Leading the manager of La Nacional to tell him to stop it, or lose access to the venue:
His response was to poke fun at it:
New policy of prices
- Argentine residents and non-residents habitues and nonhabitues
- Foreigners who have arrived in anything that has wheels
- Foreigners who have arrived walking around with your hair tied or with a cap
- Hairless foreigners
- Argentinians from the provinces
- People who speak strangely
- People who seem good far away who are shaken like crazy (??)
- Anyone not on this list
- Single rate: 1200 pesos
So, er, yeah: that escalated quickly! (I’m quite tempted to turn up with a dog.)
The cost in context
To put the cost into context, let’s take a breakdown of my costs for a milonga costing 2000 pesos:
- Bus there: 41
- Entry: 2,000
- Water, wine, coffee, empanada: 2,200 (1700+tip)
- Bus home: 41
- Total: 4,282 pesos
- At today’s blue dollar rate, that’s: £8.73
The total cost of a night out. £8.73. The London equivalent (via tube) would have been a minimum of £36.
Personally, I have no issue with two-tier pricing at all. I’d make three arguments in favour: pragmatic, altruistic, and selfish.
Differential pricing for tourists is commonplace. Museums, cable-cars, and other tourist attractions in multiple countries already implement this policy. Indeed, that includes museums in BsAs.
So this is absolutely nothing new.
Argentina has a crumbling economy, with close to 100% annual inflation. I literally saw price rises in my first five days in the country! Many people here make a precarious living, and I have no doubt that includes milonga organisers.
Milonga operating costs are, like everything else in the country, increasing. Think about the huge rise in the cost of electricity alone, to keep the lights and air-conditioning on. Milongas have to bring in additional money to cover the additional costs.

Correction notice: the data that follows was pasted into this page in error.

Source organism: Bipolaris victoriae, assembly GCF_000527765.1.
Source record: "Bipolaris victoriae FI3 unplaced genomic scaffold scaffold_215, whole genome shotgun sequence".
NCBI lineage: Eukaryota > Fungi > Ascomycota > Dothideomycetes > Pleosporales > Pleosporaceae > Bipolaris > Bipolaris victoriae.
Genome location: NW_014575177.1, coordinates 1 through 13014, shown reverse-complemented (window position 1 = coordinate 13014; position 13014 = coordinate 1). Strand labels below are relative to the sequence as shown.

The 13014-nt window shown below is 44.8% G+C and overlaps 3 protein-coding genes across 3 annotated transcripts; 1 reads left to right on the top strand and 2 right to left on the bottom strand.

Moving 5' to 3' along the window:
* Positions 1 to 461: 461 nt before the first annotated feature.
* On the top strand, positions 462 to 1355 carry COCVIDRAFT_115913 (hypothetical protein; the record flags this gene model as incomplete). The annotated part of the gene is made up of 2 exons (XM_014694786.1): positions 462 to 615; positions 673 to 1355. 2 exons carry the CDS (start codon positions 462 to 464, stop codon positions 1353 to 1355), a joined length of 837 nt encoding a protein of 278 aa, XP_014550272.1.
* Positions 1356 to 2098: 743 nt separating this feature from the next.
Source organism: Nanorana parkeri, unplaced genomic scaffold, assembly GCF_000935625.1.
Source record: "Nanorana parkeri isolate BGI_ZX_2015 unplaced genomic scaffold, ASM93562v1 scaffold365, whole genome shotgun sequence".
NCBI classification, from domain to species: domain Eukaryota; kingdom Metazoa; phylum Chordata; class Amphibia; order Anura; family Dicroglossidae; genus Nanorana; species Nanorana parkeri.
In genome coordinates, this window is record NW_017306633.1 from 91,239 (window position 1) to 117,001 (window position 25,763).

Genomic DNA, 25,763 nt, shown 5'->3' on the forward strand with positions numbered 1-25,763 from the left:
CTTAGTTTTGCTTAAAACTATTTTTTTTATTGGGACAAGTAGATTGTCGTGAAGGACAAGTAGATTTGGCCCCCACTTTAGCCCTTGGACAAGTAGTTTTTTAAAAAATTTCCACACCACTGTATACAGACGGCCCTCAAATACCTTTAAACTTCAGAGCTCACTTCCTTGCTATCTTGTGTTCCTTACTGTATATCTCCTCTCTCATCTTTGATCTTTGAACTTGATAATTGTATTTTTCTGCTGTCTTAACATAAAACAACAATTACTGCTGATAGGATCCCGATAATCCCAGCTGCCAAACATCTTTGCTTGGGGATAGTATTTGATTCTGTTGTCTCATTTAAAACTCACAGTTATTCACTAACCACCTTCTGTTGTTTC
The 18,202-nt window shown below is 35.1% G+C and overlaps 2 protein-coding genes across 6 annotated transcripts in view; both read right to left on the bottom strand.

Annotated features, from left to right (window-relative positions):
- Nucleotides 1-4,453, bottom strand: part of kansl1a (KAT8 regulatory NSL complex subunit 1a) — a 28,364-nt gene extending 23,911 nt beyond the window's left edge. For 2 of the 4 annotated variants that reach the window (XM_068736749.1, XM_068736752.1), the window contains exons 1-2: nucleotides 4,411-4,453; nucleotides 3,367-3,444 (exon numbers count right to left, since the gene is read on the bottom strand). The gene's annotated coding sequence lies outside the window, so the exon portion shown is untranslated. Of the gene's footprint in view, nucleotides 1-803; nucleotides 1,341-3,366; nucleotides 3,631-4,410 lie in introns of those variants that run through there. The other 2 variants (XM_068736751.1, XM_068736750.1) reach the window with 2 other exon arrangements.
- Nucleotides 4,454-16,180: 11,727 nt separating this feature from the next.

Sure, they could increase the price for everyone – and this has indeed happened. Standard entry prices for the milongas I’ve been to are around 30-40% higher than a year ago (which is a below-inflation rise). That typical 1,200 pesos entry fee is a lot of money for some locals.
Using the most recent data I can find (Feb 2022), the average salary in Argentina is ARS45,000 per month – which was, at the time, the equivalent of £358/month. Probably it’s higher in the city, but so too are living costs. Many dancers will be retired or semi-retired, and living on less than that. Compare that to your own salary and see how fair it seems then.
If milongas can’t recoup their rising costs, they will close. It’s that stark, and that simple.
But what about instead increasing the price further for everyone? That would mean fewer locals could afford to go, and even if you don’t care about them, surely we come here because we want to dance with locals? So it’s clearly in our own selfish interest to ensure they can afford to be there.